As part of the initiative, Dillner, Vermund and other members of the working group toured the sites, both in person and by zoom, and gave them advice on issues such as entry doors. and outlet, HVAC systems, air change rates, filter assemblies, masking requirements, and more. As important as making the places safe, the task force also worked with the places on how to communicate with customers and the public so that they understand the requirements and know that inviting people inside is done. in a safe manner.
Dillner says the response to Connecticut’s Art Venues Reopening Science-Based Safety initiative has been positive. So far, the videos, free and available on demand, have been viewed more than 15,000 times in 18 states and three countries.
“We’re just trying to provide clarity,” he says.
In addition to working with site operators on health, safety and technical requirements, the working group also provides advice regarding vaccine and mask requirements.
When it comes to demanding vaccines, there is the sad fact that a public health security measure has been twisted into a political and cultural punching bag. Even though some refuse to be vaccinated, Dillner says some sites may need to require proof of vaccine before admitting clients.
“It’s not a political question, it’s a scientific question,” he said. While the idea of excluding anyone is obnoxious, “in reality, our customers have to be comfortable. Unfortunately, for those who don’t have a vaccine, they may find themselves without art. “
“I’m trying to protect you”
Vermund says he’s a little tired of people claiming that vaccine and mask requirements are a way for the government to exert power over people.
“It’s a dysfunctional narrative,” he says. “I’m not trying to control you with stop signs. I’m not trying to control you with speed limits … I’m trying to keep you safe.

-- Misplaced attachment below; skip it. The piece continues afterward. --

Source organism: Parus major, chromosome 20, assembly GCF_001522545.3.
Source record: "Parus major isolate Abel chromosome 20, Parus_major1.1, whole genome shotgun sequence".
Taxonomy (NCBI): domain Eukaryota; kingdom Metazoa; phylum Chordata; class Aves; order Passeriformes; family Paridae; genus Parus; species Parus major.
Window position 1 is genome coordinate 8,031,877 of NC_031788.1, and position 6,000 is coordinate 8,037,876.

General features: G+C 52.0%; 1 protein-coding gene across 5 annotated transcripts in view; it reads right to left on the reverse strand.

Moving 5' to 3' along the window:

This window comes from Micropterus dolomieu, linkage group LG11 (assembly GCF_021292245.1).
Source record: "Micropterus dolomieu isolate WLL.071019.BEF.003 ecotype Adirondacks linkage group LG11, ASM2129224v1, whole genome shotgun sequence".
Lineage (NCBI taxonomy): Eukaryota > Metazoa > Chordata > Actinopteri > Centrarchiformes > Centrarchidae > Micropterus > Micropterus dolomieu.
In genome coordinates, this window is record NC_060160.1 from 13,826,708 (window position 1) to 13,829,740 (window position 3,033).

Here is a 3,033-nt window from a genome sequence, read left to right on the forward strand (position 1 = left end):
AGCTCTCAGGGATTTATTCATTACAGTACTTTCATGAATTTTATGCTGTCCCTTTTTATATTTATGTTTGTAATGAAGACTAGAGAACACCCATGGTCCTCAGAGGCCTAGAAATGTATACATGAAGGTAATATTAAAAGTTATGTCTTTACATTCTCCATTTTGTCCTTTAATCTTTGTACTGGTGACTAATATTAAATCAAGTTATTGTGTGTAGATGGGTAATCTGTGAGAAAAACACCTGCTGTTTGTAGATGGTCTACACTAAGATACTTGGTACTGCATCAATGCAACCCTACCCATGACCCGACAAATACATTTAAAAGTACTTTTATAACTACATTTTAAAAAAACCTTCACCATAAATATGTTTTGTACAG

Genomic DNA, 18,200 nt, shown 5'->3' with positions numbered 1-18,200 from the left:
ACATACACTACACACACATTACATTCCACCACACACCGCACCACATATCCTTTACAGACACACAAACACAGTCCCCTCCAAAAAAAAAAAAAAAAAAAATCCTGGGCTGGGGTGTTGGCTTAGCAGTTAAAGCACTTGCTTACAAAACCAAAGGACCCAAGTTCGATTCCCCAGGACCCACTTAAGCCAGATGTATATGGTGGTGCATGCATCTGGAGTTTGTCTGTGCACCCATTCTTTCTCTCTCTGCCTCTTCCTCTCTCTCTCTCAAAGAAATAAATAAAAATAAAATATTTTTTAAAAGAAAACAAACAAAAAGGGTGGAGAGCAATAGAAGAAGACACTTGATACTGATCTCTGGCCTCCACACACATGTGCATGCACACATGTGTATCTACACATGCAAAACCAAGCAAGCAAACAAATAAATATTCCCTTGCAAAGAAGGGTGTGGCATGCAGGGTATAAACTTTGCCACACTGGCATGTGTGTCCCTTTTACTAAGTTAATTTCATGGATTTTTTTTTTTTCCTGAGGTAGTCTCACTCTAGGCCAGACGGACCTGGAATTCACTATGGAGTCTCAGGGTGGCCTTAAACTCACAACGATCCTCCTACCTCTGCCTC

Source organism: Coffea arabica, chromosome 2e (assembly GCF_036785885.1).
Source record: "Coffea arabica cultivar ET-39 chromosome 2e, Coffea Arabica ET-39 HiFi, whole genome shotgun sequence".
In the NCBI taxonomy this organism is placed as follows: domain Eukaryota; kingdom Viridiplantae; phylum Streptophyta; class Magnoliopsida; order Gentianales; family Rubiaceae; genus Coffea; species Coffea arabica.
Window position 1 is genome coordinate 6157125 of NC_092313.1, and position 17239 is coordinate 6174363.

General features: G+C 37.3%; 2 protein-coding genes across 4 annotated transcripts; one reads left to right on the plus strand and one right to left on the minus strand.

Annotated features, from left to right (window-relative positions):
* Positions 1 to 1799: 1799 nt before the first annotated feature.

As for verifying vaccine status, this can be tricky as Connecticut is one of many states that have abdicated responsibility for developing a verifiable vaccine registry, just like the federal government. While some states and countries are developing such systems, Connecticut site operators have the responsibility of creating their own system and sometimes hiring additional people to enforce it.
Mahler of Premier Concerts says he’s had great success with an app called Bindle. Bindle describes itself as a “secure wallet for your medical records and an easy way to privately share your COVID condition with others.” Bindle allows users to securely store test results and vaccine certificates.
Although the records are not verified by the health organizations that issued them, users must vouch for them and accept the risk of legal problems if they tamper with the records. Sites registered with Bindle can then advertise their requirements through the app and then verify the records using the app, also using a mobile phone.
Watch for choke points
When it comes to mask requirements, the main thing for patrons is to follow whatever is requested by theater operators, without making a fuss. Even people who have been vaccinated and have no symptoms can transmit the virus, thanks to the Delta variant, which contains large viral loads in the nose and throat that can be spread by talking and laughing before the onset. symptoms.
Even in venues that do not require masks, or for events that take place outdoors or in tents, masks can provide an extra layer of protection, especially at choke points, such as entryways and outlets, and places where food is served, such as in concession, and consumed.